Gallery 11/07/95 commemorated the 26th anniversary of the Srebrenica genocide and the ninth anniversary of its work, focusing on the attitude and perception of the international community towards the war in Bosnia and Herzegovina and the Srebrenica genocide. In July 1995, in merely a couple of days, over 8,000 people were killed simply because of their different names, religion, and ethnicity. The organisers and perpetrators of the crimes are known. Only a few weeks ago, Ratko Mladić, the commander-in-chief of the Republika Srpska Army, was sentenced to life in prison. One of the points on which he was convicted was the genocide in Srebrenica. The families of the victims of genocide are still searching for the remains of their loved ones, and the genocide and trauma of genocide remain a part of a permanent record for the generations that came after the genocide and those that are yet to come.
However, apart from the position of the victims and perpetrators, the story of the Srebrenica genocide, its historical construction, memory, and remembrance of the genocide are defined by yet another perspective. It is about the perspective of the observer, the one before whose eyes the crimes took place, but also the one, who enabled genocide by averting his eyes, exhibiting indifference, prejudice, exclusion, and lack of empathy.
Photographs of graffiti written by UN soldiers during their mandate in Srebrenica are part of the Gallery’s permanent exhibition 11/07/95. Troops of the Royal Dutch Army were responsible for the security of the Srebrenica Protected Zone from 1993 to 1995 as part of their work as part of UNPROFOR (United Nations Peacekeeping Force).
Photos of the graffiti were recorded, shortly after the war, by Tarik Samarah. They form an integral part of his artistic story about Srebrenica, which is the basis of the permanent exhibition of the Gallery 11/07/95.
Graffiti written by UN soldiers on the walls of the compound in which they were stationed reveal the prejudices, misconceptions, and dehumanisation of the local population. Diversion, inability to empathise, and misunderstanding the victim’s position are part of the narrative that determined the fate of the Srebrenica victims.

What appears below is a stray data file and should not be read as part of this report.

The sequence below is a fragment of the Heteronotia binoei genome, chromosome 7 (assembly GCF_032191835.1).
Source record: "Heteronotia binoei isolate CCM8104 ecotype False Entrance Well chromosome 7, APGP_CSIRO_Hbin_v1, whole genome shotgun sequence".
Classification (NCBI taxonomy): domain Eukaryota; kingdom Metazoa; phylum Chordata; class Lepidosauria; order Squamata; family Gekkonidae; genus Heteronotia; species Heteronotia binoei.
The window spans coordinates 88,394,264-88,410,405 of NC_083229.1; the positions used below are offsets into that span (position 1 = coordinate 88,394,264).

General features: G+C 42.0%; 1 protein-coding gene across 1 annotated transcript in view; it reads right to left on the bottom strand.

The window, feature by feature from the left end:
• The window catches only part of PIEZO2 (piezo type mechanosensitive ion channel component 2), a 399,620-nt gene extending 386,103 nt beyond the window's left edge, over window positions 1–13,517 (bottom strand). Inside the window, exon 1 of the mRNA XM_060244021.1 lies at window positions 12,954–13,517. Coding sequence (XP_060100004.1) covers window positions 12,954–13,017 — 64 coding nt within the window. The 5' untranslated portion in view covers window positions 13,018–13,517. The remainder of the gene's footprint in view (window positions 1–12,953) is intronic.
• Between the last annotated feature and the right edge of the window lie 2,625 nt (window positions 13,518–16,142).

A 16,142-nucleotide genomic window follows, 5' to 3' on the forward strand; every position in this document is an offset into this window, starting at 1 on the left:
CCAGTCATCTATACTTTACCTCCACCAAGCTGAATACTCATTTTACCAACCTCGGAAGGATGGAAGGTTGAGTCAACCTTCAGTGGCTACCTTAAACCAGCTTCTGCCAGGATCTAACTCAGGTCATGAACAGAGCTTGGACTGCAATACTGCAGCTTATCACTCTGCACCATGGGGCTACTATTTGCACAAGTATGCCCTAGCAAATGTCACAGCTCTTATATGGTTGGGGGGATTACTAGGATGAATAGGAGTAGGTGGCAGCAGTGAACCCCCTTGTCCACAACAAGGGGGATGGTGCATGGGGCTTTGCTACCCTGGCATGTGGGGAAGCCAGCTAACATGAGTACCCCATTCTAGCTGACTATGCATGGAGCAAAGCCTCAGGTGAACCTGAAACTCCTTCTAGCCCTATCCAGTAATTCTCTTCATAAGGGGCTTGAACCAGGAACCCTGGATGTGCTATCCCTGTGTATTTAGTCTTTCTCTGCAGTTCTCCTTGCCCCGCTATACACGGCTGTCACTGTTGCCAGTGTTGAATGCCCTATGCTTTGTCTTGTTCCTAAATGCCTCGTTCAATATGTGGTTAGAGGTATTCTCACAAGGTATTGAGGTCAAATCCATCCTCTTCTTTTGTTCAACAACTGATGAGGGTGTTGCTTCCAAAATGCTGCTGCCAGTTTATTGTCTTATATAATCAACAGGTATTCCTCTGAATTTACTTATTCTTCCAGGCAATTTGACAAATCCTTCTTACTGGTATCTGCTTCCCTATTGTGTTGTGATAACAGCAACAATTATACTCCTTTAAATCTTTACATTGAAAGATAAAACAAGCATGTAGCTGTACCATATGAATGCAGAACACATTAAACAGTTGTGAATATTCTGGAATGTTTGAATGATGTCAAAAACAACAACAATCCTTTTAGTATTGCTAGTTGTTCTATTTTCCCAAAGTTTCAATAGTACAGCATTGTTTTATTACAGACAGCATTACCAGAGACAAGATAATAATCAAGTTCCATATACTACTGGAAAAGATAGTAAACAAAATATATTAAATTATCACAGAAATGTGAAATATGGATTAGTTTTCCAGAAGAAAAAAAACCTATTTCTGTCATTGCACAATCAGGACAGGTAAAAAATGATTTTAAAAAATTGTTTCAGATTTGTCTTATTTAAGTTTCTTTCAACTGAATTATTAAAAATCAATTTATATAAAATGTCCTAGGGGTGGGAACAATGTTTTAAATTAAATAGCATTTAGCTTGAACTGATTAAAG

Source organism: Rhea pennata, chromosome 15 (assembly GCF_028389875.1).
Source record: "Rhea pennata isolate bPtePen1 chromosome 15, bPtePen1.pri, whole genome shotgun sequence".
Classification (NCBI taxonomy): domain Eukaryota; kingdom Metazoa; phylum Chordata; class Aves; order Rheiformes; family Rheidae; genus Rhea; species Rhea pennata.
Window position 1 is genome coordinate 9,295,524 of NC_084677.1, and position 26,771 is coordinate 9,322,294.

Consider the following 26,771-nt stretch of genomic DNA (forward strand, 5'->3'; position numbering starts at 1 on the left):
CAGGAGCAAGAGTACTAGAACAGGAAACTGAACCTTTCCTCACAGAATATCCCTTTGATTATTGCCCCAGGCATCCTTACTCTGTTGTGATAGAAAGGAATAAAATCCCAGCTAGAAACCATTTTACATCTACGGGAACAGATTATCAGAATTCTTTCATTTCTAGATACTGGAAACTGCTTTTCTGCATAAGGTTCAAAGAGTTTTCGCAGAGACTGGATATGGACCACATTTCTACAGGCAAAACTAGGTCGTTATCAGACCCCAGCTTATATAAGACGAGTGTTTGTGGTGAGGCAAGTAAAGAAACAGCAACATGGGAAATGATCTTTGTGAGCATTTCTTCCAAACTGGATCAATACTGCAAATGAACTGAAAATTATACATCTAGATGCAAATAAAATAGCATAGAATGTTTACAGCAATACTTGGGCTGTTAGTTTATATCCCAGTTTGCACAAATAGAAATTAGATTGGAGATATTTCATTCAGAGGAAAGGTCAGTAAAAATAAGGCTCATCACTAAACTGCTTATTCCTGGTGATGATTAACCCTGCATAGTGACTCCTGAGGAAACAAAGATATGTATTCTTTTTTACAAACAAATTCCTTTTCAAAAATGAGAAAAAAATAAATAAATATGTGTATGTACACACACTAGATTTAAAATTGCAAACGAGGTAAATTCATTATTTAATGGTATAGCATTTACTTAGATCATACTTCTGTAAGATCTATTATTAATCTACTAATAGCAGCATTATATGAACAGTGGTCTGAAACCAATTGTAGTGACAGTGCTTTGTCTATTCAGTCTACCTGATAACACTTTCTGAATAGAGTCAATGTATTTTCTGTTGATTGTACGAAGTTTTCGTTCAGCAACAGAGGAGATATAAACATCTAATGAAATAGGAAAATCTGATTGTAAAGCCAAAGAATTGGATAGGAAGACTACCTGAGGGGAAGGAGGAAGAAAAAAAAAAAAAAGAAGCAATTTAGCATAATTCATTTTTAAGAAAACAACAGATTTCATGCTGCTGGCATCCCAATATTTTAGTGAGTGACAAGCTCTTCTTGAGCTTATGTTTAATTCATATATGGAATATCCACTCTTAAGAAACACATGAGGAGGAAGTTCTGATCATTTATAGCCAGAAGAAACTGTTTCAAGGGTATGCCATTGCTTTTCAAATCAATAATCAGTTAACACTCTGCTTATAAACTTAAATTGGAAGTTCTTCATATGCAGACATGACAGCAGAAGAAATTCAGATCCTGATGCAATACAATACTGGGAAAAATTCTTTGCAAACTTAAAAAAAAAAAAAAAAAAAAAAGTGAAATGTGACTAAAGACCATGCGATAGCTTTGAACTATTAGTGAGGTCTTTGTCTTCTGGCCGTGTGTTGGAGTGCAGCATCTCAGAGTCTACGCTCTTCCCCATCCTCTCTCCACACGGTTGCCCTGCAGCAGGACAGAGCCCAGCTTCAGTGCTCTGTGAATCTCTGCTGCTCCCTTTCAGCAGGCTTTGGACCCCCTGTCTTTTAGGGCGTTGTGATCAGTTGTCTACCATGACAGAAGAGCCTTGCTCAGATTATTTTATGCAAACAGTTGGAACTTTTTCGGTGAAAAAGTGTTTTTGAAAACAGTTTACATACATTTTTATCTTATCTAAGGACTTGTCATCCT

Tarik Samarah, photographer and director of Gallery 11/07/95, said the following about the importance of graffiti: “Graffiti written by UN soldiers on the walls of a former battery factory in Potočari are an illustrative metaphor for the indifference of the international community towards Bosnian Muslims during the 1990s. They are a kind of document and the statement of prejudice, indifference, and lack of empathy. Photographs of graffiti are an integral part of my photographic story of Srebrenica because, in addition to those who committed crimes in Srebrenica, there were those who could have prevented the genocide, but they did not”.
The hesitation of the international community to prevent the genocide in Srebrenica, but also the war in Bosnia and Herzegovina, is rooted, among other things, in the prejudices recorded on these graffiti. “Focusing on the graffiti of Dutch soldiers, this year we want to ask whether the fate of Srebrenica would have been different if the prejudices were not so strong, but also to call for understanding and empathy as the only way to prevent new crimes”.
As part of this year’s theme of the 26th anniversary of the Srebrenica genocide, Gallery 11/07/95 is exhibiting the work “Bosnian Girl” by Bosnian artist Šejla Kamerić. The work was created in 2003 and is a portrait of an artist over which insulting messages of one of the graffiti of UN soldiers was written. The work is exhibited on the facade of the building in which Gallery 11/07/95 is located, and the aim of the exhibition is to thematise prejudice as a discriminatory practice that leads to crime.
Šejla Kamerić, the author of the conceptual work “Bosnian Girl” stated the following: “We live in a constant war in which women’s bodies are viewed as territory. The Bosnian girl is not me, but any girl or woman… anyone whose rights are denied. This work comes from Bosnia and Herzegovina, but it tells a universal story of hatred and prejudice”. In addition to exhibiting the work “Bosnian Girl”, and with its permanent exhibition partially dedicated to the role of the international community and international public in the genocide in Srebrenica, Gallery 11/07/95 created a campaign on social networks through which, using photos of graffiti and accompanying text, illuminates the role of “neutral” observer from a new perspective. On July 12th, 2021, Gallery 11/07/95 marked the ninth anniversary of its work, and this date was symbolically chosen as the day when the remembrance of the victims of Srebrenica begins. By presenting the work “Bosnian Girl”, Gallery 11/07/95 continues its activities of building a continuous culture of memory, believing that culture and art as practices can have transformative and healing power for society and community at large.